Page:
It is absolutely hypocritical to eat pork – an adult pig is as ‘intelligent‘ as a dog – but to refuse to eat donkey. Rather, I wish we’d distinguish between humanely reared and factory-farmed animals. I don’t want to eat any animal that endured a painful existence to allow me to eat it. Moreover, it’s clear that the conditions in which cattle, pigs, and chickens are raised en masse are not only cruel, but ecologically unsustainable.

A range of thinkers – Gandhi, Peter Singer, and JM Coetzee – have described the slaughter of animals for human consumption as mass murder. I agree with Michael Pollan and others who argue that we do need to rear and eat meat for the benefit of our and the planet’s health. We should consume fewer dairy products and eat less meat, and all of these products should be free range. Most importantly, we must rethink our sense of disgust around eating animals: I think it is far more disgusting to eat factory-farmed chicken breasts than humanely reared and –kept donkeys.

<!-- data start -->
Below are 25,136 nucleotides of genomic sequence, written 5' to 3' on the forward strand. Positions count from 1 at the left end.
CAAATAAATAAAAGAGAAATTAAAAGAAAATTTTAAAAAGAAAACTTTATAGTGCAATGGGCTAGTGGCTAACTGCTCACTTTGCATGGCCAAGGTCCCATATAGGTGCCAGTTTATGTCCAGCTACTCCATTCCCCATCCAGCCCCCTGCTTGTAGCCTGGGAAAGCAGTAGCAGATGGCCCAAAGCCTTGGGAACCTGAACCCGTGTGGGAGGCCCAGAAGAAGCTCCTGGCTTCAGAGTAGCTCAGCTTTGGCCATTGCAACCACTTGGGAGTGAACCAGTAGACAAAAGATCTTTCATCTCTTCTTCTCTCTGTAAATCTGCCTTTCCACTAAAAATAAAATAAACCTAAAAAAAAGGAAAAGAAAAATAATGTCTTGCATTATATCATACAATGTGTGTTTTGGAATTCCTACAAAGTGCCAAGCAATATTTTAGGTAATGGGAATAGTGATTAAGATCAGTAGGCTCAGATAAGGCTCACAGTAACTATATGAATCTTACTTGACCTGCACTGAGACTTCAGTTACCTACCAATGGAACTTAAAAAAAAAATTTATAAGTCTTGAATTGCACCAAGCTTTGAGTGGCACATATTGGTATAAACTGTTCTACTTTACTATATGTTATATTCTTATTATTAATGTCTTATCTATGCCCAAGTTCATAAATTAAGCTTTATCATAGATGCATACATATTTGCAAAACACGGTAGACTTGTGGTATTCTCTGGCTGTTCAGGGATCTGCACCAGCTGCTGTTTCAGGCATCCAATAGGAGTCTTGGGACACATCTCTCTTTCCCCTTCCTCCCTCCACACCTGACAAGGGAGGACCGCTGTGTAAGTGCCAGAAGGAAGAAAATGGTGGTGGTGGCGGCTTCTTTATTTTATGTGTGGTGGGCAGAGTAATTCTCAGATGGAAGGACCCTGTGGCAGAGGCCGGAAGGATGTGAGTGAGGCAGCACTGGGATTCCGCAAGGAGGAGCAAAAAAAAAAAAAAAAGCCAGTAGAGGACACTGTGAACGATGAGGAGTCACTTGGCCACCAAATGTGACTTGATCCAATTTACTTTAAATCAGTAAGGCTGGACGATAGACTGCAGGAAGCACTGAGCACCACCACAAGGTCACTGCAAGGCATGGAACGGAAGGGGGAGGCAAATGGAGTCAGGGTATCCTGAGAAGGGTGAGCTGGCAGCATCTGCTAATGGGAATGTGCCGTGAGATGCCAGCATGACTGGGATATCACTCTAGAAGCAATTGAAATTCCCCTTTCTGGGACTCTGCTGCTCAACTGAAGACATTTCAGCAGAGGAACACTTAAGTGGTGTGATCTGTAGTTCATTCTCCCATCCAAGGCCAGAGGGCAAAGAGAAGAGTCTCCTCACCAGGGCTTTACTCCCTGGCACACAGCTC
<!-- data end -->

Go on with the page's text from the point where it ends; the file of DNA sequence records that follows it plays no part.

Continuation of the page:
Further Reading

Texts quoted here:

Journal of Jan van Riebeeck, vol. I, ed. H.B. Thom (Cape Town: A.A. Balkema, 1952).

Julian Barnes, The Pedant in the Kitchen (London: Atlantic, 2003).

Hugh Fearnley-Whittingstall, Hugh Fearlessly Eats It All: Dispatches from the Gastronomic Front Line (London: Bloomsbury, [2006] 2007).

Other sources:

Kathleen Kete, The Beast in the Boudoir: Petkeeping in Nineteenth-Century Paris (Berkeley: University of California Press, [1994] 1995).

Michael Pollan, The Omnivore’s Dilemma (London: Bloomsbury, 2006).

Harriet Ritvo, The Animal Estate: The English and Other Creatures in the Victorian Age (Cambridge, MA: Harvard University Press, 1987).

Peter Singer, ‘A Vegetarian Philosophy,’ in Consuming Passions: Food in the Age of Anxiety, eds. Sian Griffiths and Jennifer Wallace (Manchester: Mandolin, 1998), pp. 71-80.

Colin Spencer, The Heretic’s Feast: A History of Vegetarianism (Lebanon: University Press of New England, 1996).

Tristram Stuart, The Bloodless Revolution: Radical Vegetarians and the Discovery of India (London: Harper Press, 2006).

Sandra Swart, Riding High: Horses, Humans, and History in South Africa (Johannesburg: Wits University Press, 2010).

Creative Commons License
Tangerine and Cinnamon by Sarah Duff is licensed under a Creative Commons Attribution-ShareAlike 3.0 Unported License.